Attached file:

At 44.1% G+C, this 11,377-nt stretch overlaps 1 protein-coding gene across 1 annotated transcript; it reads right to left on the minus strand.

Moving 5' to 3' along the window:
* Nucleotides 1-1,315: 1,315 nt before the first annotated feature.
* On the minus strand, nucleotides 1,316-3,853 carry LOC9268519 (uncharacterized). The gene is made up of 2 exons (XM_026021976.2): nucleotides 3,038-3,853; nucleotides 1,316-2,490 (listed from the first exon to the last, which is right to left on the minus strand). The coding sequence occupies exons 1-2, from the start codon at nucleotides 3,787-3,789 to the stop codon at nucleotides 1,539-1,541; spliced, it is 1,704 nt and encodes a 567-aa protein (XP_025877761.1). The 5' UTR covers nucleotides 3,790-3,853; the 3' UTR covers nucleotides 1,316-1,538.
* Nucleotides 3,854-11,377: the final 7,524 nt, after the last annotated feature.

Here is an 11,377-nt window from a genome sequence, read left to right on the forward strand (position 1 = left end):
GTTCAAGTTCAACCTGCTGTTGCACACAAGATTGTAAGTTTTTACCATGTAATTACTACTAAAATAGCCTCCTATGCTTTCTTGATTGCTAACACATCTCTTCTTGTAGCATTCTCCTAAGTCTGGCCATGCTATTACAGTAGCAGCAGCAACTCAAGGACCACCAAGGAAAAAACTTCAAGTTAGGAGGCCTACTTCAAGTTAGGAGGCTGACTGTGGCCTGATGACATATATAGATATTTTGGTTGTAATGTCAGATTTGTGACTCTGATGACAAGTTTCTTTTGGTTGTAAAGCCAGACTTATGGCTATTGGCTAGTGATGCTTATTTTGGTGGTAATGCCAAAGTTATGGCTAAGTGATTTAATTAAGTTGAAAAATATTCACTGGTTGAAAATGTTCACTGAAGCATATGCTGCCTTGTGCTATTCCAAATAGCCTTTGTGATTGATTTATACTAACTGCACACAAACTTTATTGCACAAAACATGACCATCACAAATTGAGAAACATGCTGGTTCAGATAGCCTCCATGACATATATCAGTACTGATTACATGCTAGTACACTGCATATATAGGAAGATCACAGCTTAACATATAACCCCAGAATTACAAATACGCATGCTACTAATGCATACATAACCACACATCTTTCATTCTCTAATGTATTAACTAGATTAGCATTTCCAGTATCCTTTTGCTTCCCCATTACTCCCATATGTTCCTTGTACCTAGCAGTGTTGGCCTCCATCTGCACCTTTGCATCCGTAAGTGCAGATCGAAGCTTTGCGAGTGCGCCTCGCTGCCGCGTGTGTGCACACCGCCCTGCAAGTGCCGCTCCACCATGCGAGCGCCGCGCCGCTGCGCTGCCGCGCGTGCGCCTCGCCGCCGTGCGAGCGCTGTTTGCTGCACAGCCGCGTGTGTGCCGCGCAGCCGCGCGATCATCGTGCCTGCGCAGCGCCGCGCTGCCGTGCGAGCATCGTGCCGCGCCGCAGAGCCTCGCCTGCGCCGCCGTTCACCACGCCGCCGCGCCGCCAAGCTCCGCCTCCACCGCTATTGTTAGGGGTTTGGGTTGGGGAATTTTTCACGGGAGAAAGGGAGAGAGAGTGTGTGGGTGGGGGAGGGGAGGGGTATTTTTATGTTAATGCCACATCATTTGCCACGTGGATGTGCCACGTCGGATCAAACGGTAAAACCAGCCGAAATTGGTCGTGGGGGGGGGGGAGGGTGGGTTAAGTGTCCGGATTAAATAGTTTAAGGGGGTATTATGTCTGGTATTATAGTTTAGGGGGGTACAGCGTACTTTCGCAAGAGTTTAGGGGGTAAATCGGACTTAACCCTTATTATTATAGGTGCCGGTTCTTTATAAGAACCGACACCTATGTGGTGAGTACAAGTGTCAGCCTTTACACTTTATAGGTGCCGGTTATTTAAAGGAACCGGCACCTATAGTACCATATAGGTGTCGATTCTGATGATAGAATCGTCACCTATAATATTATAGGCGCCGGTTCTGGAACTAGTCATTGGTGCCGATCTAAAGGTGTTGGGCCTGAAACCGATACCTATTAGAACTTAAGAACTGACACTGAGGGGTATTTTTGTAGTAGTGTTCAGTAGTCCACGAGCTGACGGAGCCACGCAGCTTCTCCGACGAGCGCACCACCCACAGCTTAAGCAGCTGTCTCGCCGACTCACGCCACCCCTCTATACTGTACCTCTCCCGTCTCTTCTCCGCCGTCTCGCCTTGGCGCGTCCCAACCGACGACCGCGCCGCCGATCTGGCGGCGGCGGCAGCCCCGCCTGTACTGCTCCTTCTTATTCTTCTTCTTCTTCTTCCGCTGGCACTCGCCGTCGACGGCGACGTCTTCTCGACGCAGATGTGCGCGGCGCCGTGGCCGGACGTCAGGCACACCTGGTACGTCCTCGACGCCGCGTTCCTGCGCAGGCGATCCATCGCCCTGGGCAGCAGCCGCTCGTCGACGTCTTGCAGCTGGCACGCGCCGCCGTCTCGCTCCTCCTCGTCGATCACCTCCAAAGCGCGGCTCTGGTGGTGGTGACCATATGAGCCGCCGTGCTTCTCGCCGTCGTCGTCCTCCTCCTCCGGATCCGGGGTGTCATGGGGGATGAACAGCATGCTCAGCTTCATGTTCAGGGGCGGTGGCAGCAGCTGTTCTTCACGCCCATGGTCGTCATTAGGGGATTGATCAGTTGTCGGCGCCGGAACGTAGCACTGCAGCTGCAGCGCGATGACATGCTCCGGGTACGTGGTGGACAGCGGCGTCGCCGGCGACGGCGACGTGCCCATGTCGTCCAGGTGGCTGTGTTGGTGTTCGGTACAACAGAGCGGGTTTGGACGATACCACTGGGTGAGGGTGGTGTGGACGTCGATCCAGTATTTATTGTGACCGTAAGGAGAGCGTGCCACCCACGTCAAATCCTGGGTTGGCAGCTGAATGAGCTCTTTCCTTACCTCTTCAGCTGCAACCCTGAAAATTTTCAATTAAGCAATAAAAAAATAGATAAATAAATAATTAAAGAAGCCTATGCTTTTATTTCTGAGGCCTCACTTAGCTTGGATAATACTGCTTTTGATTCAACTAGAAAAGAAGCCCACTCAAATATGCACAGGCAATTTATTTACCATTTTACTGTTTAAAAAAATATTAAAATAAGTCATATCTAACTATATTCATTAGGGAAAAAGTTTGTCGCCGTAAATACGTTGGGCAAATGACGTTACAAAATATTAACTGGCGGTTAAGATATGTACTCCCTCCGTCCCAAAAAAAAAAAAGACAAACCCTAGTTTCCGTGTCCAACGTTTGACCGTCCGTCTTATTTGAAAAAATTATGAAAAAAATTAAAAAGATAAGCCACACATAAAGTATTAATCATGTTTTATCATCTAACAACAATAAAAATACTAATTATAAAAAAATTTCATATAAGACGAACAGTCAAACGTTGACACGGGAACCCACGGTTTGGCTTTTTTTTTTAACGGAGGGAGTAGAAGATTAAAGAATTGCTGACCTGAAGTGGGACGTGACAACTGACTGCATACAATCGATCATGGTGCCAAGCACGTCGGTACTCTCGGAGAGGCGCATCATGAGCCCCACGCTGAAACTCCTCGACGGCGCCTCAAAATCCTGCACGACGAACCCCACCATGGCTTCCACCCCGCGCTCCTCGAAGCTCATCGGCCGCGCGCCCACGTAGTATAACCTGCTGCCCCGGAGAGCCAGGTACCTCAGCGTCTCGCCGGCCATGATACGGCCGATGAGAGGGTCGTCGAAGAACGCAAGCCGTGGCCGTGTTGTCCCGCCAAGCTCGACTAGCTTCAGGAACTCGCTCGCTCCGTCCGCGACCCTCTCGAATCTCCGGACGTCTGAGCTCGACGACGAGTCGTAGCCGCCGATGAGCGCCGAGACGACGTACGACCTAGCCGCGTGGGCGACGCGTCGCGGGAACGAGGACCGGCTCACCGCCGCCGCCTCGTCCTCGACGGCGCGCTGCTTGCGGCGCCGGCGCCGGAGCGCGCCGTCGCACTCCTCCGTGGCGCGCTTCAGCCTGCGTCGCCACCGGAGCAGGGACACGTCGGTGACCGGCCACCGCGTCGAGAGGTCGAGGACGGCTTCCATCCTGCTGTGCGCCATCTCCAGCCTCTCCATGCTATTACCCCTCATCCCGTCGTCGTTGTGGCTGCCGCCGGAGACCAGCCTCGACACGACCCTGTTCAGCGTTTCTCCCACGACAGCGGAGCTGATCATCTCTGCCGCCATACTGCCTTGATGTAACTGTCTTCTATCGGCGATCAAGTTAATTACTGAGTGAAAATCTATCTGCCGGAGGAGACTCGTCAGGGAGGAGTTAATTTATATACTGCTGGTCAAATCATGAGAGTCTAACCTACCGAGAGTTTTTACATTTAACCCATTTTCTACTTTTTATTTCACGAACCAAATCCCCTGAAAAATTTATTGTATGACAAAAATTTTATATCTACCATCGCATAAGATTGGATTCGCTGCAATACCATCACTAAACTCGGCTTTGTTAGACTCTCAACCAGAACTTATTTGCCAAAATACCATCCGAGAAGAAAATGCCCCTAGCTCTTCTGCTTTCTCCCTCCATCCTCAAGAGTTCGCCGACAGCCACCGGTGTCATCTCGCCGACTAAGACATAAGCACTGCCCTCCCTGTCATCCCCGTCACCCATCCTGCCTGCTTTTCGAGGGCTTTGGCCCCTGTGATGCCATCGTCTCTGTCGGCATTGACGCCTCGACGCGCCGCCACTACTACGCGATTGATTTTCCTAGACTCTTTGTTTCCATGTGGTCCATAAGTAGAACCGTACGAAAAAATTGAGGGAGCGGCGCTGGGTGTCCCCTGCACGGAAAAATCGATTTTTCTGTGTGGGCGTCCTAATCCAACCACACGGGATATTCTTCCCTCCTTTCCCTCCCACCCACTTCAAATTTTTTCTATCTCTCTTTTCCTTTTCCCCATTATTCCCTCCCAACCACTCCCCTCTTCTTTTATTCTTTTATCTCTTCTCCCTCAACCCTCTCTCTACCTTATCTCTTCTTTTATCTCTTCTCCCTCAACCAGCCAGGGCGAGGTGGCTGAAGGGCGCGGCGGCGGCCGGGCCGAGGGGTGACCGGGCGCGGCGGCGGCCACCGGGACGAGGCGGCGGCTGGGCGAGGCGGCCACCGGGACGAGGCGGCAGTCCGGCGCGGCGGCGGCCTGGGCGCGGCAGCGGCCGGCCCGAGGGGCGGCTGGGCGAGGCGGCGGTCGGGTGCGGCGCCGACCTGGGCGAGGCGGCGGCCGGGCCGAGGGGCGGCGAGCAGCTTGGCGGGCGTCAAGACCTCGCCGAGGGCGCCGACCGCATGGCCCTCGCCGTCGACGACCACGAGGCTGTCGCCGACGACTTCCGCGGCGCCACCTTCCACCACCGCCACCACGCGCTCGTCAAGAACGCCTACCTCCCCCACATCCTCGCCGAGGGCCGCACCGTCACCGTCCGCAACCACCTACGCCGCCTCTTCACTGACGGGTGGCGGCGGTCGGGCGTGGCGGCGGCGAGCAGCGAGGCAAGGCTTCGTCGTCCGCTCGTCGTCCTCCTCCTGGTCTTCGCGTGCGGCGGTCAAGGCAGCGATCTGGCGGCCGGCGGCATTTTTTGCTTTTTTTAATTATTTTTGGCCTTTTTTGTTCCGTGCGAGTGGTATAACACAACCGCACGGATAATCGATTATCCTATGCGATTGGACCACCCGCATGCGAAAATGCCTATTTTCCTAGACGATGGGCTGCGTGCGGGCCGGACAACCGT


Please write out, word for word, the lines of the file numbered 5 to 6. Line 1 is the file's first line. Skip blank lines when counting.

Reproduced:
* Nucleotides 3,854-11,377: the final 7,524 nt, after the last annotated feature.

Here is an 11,377-nt window from a genome sequence, read left to right on the forward strand (position 1 = left end):